Whiting trades tapes for helmet

Senior goes from team manager to walk-on goalie

By on February 1, 2012
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In the first period of Quinnipiac’s season-opening exhibition against Acadia on Oct. 2, Rand Pecknold found Jake Whiting sitting at the end of the bench and told the goalie to go warm up in the tunnel.

“I was just ‘uh, uh okay.’ I wasn’t really thinking at all,” Whiting said. “Slide down the bench and everyone’s starting to tap me on the pads and I just kind of got psyched up for it.”

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And with 4:50 left in the first, Whiting relieved starter Dan Clarke for his first appearance in a game since high school.

But that’s when things got interesting. With the faceoff at the opposite end of the ice, Whiting was still absorbing the atmosphere in the arena. But then Acadia broke up ice on a breakaway.

“I thought ‘Oh god. We threw Jake into the fire,’” Pecknold said.

But the Acadia skater was tripped by a Bobcat on his way toward Whiting and never got a shot off.

“I was praying it wasn’t going to be a penalty shot,” Whiting said.

Whiting would go on to stop all five shots he faced in the period. Clarke would go back in net to start the second, but for Whiting, that 4:50 on the ice was more than enough.

“My parents were there, a few of my roommates were there. Boys were going nuts on the bench, Whiting said. “It was an unbelievable feeling to feel that atmosphere and feel that support.”

Whiting spent his freshman and sophomore years as the team manager before joining the team as the fourth goalie his junior year.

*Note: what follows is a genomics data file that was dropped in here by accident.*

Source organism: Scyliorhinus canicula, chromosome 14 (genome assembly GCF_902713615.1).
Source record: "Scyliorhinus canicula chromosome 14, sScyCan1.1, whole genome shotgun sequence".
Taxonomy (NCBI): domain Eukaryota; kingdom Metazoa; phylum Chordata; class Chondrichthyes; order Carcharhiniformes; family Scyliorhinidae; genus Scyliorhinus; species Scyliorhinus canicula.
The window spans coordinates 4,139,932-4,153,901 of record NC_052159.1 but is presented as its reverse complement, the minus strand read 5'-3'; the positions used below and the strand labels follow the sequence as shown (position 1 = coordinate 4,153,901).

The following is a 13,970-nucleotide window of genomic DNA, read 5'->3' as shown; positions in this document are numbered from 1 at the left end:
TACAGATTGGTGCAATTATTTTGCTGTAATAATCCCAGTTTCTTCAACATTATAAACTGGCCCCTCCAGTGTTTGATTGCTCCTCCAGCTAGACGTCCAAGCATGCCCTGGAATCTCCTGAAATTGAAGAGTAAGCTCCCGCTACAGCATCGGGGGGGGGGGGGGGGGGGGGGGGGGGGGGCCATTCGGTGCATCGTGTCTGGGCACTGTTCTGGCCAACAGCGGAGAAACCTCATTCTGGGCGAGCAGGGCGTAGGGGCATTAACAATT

This season, Whiting, now a senior, is back with the team. He wears No. 29 and is the third goalie behind Eric Hartzell and Clarke. But for a kid who thought his playing career was done, it’s a dream come true.

“For two years hockey was purely the business side of it for me. And I was okay with that,” Whiting said. “But when I had that first conversation with Rand junior year, I was just blown away. I can’t be more grateful for the opportunity.”

Prior to this season, Whiting had dressed for just one game. This season, Whiting has dressed for every home game and has appeared in two games (against Acadia and Canisius). He’s stopped all five shots he has seen in 8:31 of action.

Whiting played high school hockey for four years at The Rivers School in Weston, Mass. and had been recruited by Sacred Heart and St. Michael’s College, but chose Quinnipiac.

When he arrived in Hamden, Whiting wanted to stay connected to the game he played throughout high school. So he contacted Pecknold about the possibility of being the team manager.

“As soon as I decided on Quinnipiac, I emailed Coach Pecknold and Ben Syer, former assistant coach, and asked if there was any way I could be a part of this organization doing the manager’s job,” Whiting said. “I got a response back saying ‘Yep. Come in the first day of school and we’ll get you situated for a manager position.’”

While a manager, Whiting did a little bit of everything and got more and more involved every year.

During his freshman year he helped with the travel, recruitment and other managerial tasks, and he worked more with the travel plans as a sophomore.